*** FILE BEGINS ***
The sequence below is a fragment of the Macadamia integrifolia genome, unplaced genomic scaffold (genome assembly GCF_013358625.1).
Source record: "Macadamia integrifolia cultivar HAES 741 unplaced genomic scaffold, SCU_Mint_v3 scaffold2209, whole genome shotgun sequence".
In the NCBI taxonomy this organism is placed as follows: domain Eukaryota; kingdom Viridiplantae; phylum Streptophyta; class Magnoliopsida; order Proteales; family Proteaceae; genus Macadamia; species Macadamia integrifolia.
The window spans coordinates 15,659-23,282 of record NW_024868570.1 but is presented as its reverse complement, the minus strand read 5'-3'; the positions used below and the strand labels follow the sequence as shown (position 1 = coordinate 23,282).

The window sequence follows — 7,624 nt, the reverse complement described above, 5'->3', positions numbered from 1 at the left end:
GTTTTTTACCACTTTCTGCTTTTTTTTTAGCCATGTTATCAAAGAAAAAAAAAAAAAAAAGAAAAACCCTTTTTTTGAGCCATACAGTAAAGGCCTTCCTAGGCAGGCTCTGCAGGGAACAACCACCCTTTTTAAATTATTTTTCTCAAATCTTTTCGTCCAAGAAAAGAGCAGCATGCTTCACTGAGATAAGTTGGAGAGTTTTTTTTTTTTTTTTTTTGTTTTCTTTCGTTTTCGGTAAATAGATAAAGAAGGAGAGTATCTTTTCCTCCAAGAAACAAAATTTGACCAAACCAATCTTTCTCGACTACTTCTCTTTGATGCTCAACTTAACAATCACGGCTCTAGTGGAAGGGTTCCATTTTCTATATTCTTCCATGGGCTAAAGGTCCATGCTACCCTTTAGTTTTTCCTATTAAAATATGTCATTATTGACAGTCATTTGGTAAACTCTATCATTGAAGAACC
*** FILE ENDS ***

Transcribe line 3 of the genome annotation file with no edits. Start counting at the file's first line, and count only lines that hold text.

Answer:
In the NCBI taxonomy this organism is placed as follows: domain Eukaryota; kingdom Viridiplantae; phylum Streptophyta; class Magnoliopsida; order Proteales; family Proteaceae; genus Macadamia; species Macadamia integrifolia.